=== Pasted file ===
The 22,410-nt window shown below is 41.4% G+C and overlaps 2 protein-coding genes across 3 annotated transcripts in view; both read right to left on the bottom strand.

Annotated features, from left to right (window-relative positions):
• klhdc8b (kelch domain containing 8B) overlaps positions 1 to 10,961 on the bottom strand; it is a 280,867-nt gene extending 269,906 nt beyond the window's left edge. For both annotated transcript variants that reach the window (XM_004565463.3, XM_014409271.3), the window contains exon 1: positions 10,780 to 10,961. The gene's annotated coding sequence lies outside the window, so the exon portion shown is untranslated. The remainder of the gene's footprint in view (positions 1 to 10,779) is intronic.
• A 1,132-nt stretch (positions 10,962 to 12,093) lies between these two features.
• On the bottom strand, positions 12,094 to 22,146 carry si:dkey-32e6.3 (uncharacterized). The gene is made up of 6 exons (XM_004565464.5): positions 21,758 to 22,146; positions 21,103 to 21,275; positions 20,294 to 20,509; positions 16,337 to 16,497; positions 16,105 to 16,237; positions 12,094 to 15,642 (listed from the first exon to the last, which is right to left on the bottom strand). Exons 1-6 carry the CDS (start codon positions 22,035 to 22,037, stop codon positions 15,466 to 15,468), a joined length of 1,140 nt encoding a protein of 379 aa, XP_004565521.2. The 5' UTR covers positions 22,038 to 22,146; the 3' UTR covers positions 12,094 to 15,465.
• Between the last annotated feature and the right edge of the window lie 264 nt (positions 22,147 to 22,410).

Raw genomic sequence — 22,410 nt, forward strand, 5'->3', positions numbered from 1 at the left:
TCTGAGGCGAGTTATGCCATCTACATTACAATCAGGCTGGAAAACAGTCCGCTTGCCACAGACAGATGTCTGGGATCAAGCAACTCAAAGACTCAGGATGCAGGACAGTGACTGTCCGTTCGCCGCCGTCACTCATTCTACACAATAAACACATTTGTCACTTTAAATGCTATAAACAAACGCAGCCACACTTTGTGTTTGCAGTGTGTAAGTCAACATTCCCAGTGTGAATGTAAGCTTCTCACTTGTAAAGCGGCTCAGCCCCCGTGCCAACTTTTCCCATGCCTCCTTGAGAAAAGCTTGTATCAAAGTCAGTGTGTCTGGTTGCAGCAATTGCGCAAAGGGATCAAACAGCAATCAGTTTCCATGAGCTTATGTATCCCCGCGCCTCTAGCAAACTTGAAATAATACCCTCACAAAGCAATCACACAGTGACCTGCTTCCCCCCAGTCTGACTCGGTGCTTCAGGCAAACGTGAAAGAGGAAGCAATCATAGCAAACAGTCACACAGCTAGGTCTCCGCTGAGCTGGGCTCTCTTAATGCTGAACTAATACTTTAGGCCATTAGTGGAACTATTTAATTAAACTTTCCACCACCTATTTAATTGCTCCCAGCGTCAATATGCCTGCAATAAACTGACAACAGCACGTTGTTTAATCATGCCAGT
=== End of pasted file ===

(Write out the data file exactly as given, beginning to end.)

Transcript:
The 22,410-nt window shown below is 41.4% G+C and overlaps 2 protein-coding genes across 3 annotated transcripts in view; both read right to left on the bottom strand.

Annotated features, from left to right (window-relative positions):
• klhdc8b (kelch domain containing 8B) overlaps positions 1 to 10,961 on the bottom strand; it is a 280,867-nt gene extending 269,906 nt beyond the window's left edge. For both annotated transcript variants that reach the window (XM_004565463.3, XM_014409271.3), the window contains exon 1: positions 10,780 to 10,961. The gene's annotated coding sequence lies outside the window, so the exon portion shown is untranslated. The remainder of the gene's footprint in view (positions 1 to 10,779) is intronic.
• A 1,132-nt stretch (positions 10,962 to 12,093) lies between these two features.
• On the bottom strand, positions 12,094 to 22,146 carry si:dkey-32e6.3 (uncharacterized). The gene is made up of 6 exons (XM_004565464.5): positions 21,758 to 22,146; positions 21,103 to 21,275; positions 20,294 to 20,509; positions 16,337 to 16,497; positions 16,105 to 16,237; positions 12,094 to 15,642 (listed from the first exon to the last, which is right to left on the bottom strand). Exons 1-6 carry the CDS (start codon positions 22,035 to 22,037, stop codon positions 15,466 to 15,468), a joined length of 1,140 nt encoding a protein of 379 aa, XP_004565521.2. The 5' UTR covers positions 22,038 to 22,146; the 3' UTR covers positions 12,094 to 15,465.
• Between the last annotated feature and the right edge of the window lie 264 nt (positions 22,147 to 22,410).

Raw genomic sequence — 22,410 nt, forward strand, 5'->3', positions numbered from 1 at the left:
TCTGAGGCGAGTTATGCCATCTACATTACAATCAGGCTGGAAAACAGTCCGCTTGCCACAGACAGATGTCTGGGATCAAGCAACTCAAAGACTCAGGATGCAGGACAGTGACTGTCCGTTCGCCGCCGTCACTCATTCTACACAATAAACACATTTGTCACTTTAAATGCTATAAACAAACGCAGCCACACTTTGTGTTTGCAGTGTGTAAGTCAACATTCCCAGTGTGAATGTAAGCTTCTCACTTGTAAAGCGGCTCAGCCCCCGTGCCAACTTTTCCCATGCCTCCTTGAGAAAAGCTTGTATCAAAGTCAGTGTGTCTGGTTGCAGCAATTGCGCAAAGGGATCAAACAGCAATCAGTTTCCATGAGCTTATGTATCCCCGCGCCTCTAGCAAACTTGAAATAATACCCTCACAAAGCAATCACACAGTGACCTGCTTCCCCCCAGTCTGACTCGGTGCTTCAGGCAAACGTGAAAGAGGAAGCAATCATAGCAAACAGTCACACAGCTAGGTCTCCGCTGAGCTGGGCTCTCTTAATGCTGAACTAATACTTTAGGCCATTAGTGGAACTATTTAATTAAACTTTCCACCACCTATTTAATTGCTCCCAGCGTCAATATGCCTGCAATAAACTGACAACAGCACGTTGTTTAATCATGCCAGT